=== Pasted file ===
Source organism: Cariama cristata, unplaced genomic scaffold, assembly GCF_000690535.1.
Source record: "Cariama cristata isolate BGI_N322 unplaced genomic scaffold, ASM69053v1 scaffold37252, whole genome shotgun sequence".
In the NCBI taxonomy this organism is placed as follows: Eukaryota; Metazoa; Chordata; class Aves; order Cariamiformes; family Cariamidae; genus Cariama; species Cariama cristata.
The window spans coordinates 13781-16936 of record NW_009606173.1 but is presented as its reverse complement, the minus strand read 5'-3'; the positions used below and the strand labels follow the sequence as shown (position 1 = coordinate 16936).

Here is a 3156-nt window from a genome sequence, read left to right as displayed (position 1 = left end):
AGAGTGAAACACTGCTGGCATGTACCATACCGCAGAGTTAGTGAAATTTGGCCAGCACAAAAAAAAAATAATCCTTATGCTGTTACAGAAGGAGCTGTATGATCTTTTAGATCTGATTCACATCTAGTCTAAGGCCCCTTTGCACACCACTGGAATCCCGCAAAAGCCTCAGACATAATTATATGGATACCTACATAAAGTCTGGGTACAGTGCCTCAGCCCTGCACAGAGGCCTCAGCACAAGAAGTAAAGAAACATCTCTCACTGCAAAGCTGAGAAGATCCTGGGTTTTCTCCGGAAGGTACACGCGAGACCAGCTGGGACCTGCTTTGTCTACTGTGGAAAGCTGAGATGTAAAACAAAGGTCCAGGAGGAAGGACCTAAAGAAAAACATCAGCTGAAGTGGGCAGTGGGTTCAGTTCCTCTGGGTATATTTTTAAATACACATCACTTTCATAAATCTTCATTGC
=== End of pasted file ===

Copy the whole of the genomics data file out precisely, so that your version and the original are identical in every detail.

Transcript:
Source organism: Cariama cristata, unplaced genomic scaffold, assembly GCF_000690535.1.
Source record: "Cariama cristata isolate BGI_N322 unplaced genomic scaffold, ASM69053v1 scaffold37252, whole genome shotgun sequence".
In the NCBI taxonomy this organism is placed as follows: Eukaryota; Metazoa; Chordata; class Aves; order Cariamiformes; family Cariamidae; genus Cariama; species Cariama cristata.
The window spans coordinates 13781-16936 of record NW_009606173.1 but is presented as its reverse complement, the minus strand read 5'-3'; the positions used below and the strand labels follow the sequence as shown (position 1 = coordinate 16936).

Here is a 3156-nt window from a genome sequence, read left to right as displayed (position 1 = left end):
AGAGTGAAACACTGCTGGCATGTACCATACCGCAGAGTTAGTGAAATTTGGCCAGCACAAAAAAAAAATAATCCTTATGCTGTTACAGAAGGAGCTGTATGATCTTTTAGATCTGATTCACATCTAGTCTAAGGCCCCTTTGCACACCACTGGAATCCCGCAAAAGCCTCAGACATAATTATATGGATACCTACATAAAGTCTGGGTACAGTGCCTCAGCCCTGCACAGAGGCCTCAGCACAAGAAGTAAAGAAACATCTCTCACTGCAAAGCTGAGAAGATCCTGGGTTTTCTCCGGAAGGTACACGCGAGACCAGCTGGGACCTGCTTTGTCTACTGTGGAAAGCTGAGATGTAAAACAAAGGTCCAGGAGGAAGGACCTAAAGAAAAACATCAGCTGAAGTGGGCAGTGGGTTCAGTTCCTCTGGGTATATTTTTAAATACACATCACTTTCATAAATCTTCATTGC